On the Training of Community Observers

We have all heard or perhaps spoken the phrase “a fresh set of eyes”, meaning to obtain a second viewpoint or return later to a situation to see what has been missed due to fatigue or overstimulation. Geographer Yi-Fu Tuan makes the distinction between visitors and tourists, for whom a landscape is novel and usually provokes an immediate response, and residents, who may be dulled by familiarity or are too deeply invested in their environment to remain objective. As Tuan (1974) discusses “generally speaking… only the visitor has a viewpoint; his perception is often a matter of using his eyes to compose pictures. The native, by contrast, has a complex attitude derived from his immersion in the totality of his environment” (Tuan, 1974, p. 63). Jacobs (1984) also recognized the primacy of the visual modality when he explained that by simply looking at the built environment it is possible to realize “something of its history, the social and economic changes which have taken place, who lives there now, whether there are major problems that may exist, and whether the area is vulnerable to rapid changes” (Jacobs, 1984, p. 32). However, visitors are often bound for a specific destination and notice little beyond their narrow route, and tourists’ viewpoints can be skewed, as they are on the lookout for places of historical significance or entertainment value. All too frequently, cityscapes become a collection of theater props, as the large-scale environment is reduced to a simplified orientation schema known as a cognitive map in which landmarks figure prominently but lesser elements are usually eliminated (Lynch, 1960).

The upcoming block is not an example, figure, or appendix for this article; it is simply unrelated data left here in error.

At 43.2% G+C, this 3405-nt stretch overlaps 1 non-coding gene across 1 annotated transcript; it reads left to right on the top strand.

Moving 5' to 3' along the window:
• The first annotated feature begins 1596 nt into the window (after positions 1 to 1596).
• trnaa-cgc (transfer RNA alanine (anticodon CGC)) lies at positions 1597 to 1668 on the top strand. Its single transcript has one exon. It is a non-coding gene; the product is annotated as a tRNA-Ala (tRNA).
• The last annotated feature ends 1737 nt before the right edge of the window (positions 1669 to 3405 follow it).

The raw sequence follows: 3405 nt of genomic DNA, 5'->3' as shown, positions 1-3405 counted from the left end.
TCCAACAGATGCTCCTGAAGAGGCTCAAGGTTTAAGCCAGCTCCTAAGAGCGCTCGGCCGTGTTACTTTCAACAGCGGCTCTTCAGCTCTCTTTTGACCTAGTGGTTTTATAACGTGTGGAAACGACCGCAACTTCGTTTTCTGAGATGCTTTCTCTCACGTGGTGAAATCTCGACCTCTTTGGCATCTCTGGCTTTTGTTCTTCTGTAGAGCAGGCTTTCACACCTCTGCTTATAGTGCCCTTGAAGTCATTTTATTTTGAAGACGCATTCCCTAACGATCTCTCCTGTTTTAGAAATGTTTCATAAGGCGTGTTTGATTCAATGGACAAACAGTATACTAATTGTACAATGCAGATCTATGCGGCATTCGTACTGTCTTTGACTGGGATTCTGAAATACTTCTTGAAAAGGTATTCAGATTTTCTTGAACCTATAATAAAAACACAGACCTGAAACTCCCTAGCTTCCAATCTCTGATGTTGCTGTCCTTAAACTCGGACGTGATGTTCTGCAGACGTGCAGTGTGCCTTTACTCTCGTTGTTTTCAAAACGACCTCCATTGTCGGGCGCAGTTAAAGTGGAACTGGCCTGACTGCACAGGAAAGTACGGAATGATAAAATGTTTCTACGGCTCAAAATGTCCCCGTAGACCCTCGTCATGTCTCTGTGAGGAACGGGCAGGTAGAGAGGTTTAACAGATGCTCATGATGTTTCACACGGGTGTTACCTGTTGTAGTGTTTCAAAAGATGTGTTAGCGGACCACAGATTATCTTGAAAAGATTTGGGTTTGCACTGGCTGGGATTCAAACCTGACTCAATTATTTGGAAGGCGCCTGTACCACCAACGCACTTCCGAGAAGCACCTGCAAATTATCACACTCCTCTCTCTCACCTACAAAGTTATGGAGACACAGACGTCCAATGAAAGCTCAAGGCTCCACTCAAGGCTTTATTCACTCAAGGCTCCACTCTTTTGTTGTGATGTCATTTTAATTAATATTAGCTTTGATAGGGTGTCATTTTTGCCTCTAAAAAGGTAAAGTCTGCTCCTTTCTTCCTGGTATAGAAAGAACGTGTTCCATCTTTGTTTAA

Everyone, visitors and residents alike, can become purposive observers and gain a deeper knowledge of the communities they investigate. The best mode of transportation for this sort of inquiry is walking. When we step outside of our cars, we are struck with what amounts to a sensory barrage. Stilgoe (1998) refers to what lies beyond our technological cocoon as “unprogrammed awareness that at times becomes directed serendipity” (Stilgoe, 1998, p. 2). It is a valid point to ask how it is possible to move from our initial confusion to the state of mind which facilitates a more thorough exploration of our environment. Hiss (1990) offers an explanation in what he refers to as simultaneous perception, which he describes as “the only internal mechanism… that can combine the responses of all our sense [including] any change in our surroundings which our senses can register” (Hiss, 1990, pp. 13-14). Simultaneous perception, then, involves all our senses working in conjunction. Sounds and smells can be as powerful cues as visual stimuli when navigating the built environment as anyone walking past a musical festival or bakery can attest. The process of using our senses in concert requires effort at first, but becomes increasingly automatic with practice. The combination of simultaneous perception and mental focus promotes the greater awareness which can allow us to see both familiar and unfamiliar landscapes in a new light. We cease to become informal observers and become students of our communities.